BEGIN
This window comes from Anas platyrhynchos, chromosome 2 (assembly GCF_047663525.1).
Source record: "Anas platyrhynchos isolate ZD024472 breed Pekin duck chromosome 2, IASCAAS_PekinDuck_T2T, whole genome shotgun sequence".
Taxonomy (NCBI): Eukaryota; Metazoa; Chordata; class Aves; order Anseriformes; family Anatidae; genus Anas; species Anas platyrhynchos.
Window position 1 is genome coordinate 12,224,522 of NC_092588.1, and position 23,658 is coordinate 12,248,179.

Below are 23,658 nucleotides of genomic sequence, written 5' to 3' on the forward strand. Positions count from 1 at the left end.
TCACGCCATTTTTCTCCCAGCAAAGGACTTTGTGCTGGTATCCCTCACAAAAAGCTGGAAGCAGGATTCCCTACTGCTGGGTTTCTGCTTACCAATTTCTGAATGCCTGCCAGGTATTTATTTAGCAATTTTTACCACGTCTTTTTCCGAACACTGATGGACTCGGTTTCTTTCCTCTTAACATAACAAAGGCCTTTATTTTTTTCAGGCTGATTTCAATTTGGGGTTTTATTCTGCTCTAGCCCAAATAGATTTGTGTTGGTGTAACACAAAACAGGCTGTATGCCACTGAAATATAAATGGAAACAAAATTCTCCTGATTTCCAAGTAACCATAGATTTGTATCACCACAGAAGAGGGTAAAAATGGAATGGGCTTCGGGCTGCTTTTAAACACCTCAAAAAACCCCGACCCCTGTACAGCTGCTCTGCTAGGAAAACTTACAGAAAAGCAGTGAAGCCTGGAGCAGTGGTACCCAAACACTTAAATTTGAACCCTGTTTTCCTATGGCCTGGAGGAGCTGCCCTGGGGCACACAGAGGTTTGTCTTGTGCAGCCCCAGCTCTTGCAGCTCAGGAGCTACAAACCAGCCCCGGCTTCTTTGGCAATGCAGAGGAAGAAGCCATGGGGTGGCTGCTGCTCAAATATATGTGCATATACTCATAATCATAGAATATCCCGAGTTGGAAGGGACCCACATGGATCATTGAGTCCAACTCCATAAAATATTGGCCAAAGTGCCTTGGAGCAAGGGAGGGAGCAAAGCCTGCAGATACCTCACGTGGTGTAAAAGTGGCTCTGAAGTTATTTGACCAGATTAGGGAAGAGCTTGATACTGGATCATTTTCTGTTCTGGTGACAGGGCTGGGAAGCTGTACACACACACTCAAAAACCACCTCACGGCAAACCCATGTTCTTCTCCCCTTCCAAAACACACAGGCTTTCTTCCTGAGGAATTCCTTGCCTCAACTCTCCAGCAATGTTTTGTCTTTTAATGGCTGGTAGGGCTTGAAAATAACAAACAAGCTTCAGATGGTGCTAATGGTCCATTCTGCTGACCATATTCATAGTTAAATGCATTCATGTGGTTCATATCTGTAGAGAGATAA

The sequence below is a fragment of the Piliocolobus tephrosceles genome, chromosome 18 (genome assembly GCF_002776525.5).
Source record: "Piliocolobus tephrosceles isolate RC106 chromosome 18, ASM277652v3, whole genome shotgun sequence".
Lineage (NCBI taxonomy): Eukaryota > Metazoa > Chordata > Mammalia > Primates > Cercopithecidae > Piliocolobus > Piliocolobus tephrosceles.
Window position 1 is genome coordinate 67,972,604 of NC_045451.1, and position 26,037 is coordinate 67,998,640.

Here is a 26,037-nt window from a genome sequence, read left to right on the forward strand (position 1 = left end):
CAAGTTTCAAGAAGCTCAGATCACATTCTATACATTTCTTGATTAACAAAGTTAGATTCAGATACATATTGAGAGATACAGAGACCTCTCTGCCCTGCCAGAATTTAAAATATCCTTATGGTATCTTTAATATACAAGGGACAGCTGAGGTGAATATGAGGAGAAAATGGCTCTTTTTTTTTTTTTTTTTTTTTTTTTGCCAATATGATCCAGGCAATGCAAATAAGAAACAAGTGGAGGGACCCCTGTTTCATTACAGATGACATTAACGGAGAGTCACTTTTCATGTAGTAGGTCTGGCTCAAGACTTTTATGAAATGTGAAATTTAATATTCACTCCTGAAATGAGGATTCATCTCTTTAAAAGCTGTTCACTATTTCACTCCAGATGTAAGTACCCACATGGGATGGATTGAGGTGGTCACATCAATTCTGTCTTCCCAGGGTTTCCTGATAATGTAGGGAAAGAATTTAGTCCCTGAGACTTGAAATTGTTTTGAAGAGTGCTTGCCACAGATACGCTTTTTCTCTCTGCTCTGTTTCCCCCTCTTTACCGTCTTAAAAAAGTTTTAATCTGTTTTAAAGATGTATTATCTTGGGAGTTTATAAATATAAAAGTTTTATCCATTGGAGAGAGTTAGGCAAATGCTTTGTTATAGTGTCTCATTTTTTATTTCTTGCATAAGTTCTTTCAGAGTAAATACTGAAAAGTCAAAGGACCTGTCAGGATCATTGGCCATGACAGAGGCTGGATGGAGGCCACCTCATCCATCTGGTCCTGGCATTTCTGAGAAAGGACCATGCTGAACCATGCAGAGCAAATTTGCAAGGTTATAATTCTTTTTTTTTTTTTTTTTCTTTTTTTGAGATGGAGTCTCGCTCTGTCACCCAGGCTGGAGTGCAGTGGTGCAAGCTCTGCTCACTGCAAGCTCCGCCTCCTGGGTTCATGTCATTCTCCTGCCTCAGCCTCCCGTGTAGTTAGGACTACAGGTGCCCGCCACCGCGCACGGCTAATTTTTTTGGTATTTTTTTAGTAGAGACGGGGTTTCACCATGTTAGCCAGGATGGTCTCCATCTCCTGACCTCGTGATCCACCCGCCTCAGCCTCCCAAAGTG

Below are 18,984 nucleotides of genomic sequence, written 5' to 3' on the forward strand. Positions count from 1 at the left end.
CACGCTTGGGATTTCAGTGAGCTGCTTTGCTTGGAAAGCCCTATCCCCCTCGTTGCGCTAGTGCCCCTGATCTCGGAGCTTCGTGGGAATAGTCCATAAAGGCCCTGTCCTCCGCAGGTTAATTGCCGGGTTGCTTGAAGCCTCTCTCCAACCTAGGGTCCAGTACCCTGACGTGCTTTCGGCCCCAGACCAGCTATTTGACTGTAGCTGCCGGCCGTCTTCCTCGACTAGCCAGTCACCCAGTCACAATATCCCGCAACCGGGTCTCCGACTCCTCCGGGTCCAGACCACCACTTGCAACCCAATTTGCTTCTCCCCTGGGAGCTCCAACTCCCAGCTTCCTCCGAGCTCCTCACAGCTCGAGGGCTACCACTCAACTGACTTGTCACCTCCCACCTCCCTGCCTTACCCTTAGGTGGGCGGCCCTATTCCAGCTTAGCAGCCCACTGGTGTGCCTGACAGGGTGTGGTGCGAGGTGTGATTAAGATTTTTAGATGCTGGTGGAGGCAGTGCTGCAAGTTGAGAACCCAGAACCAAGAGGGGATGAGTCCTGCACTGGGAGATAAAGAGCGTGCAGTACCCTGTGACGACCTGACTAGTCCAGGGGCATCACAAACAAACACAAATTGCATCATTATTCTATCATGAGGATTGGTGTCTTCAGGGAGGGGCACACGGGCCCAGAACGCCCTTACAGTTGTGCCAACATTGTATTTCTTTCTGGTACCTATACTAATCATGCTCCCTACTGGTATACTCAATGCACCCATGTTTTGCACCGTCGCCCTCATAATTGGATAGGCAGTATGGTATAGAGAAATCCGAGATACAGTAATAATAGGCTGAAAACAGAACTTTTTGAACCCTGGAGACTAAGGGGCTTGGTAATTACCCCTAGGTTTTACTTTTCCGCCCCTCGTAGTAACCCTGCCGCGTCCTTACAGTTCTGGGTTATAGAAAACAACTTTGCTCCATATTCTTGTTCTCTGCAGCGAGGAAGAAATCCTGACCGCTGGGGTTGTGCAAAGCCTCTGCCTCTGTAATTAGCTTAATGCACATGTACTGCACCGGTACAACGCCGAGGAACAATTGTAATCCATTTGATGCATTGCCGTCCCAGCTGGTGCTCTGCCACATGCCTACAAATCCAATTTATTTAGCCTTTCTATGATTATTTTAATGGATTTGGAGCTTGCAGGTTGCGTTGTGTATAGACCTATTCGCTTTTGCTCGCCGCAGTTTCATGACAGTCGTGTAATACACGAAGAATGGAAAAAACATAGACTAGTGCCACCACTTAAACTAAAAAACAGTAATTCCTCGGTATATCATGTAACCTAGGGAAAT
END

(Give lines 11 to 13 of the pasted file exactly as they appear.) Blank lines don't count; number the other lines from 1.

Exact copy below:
Here is a 26,037-nt window from a genome sequence, read left to right on the forward strand (position 1 = left end):
CAAGTTTCAAGAAGCTCAGATCACATTCTATACATTTCTTGATTAACAAAGTTAGATTCAGATACATATTGAGAGATACAGAGACCTCTCTGCCCTGCCAGAATTTAAAATATCCTTATGGTATCTTTAATATACAAGGGACAGCTGAGGTGAATATGAGGAGAAAATGGCTCTTTTTTTTTTTTTTTTTTTTTTTTTGCCAATATGATCCAGGCAATGCAAATAAGAAACAAGTGGAGGGACCCCTGTTTCATTACAGATGACATTAACGGAGAGTCACTTTTCATGTAGTAGGTCTGGCTCAAGACTTTTATGAAATGTGAAATTTAATATTCACTCCTGAAATGAGGATTCATCTCTTTAAAAGCTGTTCACTATTTCACTCCAGATGTAAGTACCCACATGGGATGGATTGAGGTGGTCACATCAATTCTGTCTTCCCAGGGTTTCCTGATAATGTAGGGAAAGAATTTAGTCCCTGAGACTTGAAATTGTTTTGAAGAGTGCTTGCCACAGATACGCTTTTTCTCTCTGCTCTGTTTCCCCCTCTTTACCGTCTTAAAAAAGTTTTAATCTGTTTTAAAGATGTATTATCTTGGGAGTTTATAAATATAAAAGTTTTATCCATTGGAGAGAGTTAGGCAAATGCTTTGTTATAGTGTCTCATTTTTTATTTCTTGCATAAGTTCTTTCAGAGTAAATACTGAAAAGTCAAAGGACCTGTCAGGATCATTGGCCATGACAGAGGCTGGATGGAGGCCACCTCATCCATCTGGTCCTGGCATTTCTGAGAAAGGACCATGCTGAACCATGCAGAGCAAATTTGCAAGGTTATAATTCTTTTTTTTTTTTTTTTTCTTTTTTTGAGATGGAGTCTCGCTCTGTCACCCAGGCTGGAGTGCAGTGGTGCAAGCTCTGCTCACTGCAAGCTCCGCCTCCTGGGTTCATGTCATTCTCCTGCCTCAGCCTCCCGTGTAGTTAGGACTACAGGTGCCCGCCACCGCGCACGGCTAATTTTTTTGGTATTTTTTTAGTAGAGACGGGGTTTCACCATGTTAGCCAGGATGGTCTCCATCTCCTGACCTCGTGATCCACCCGCCTCAGCCTCCCAAAGTG

Below are 18,984 nucleotides of genomic sequence, written 5' to 3' on the forward strand. Positions count from 1 at the left end.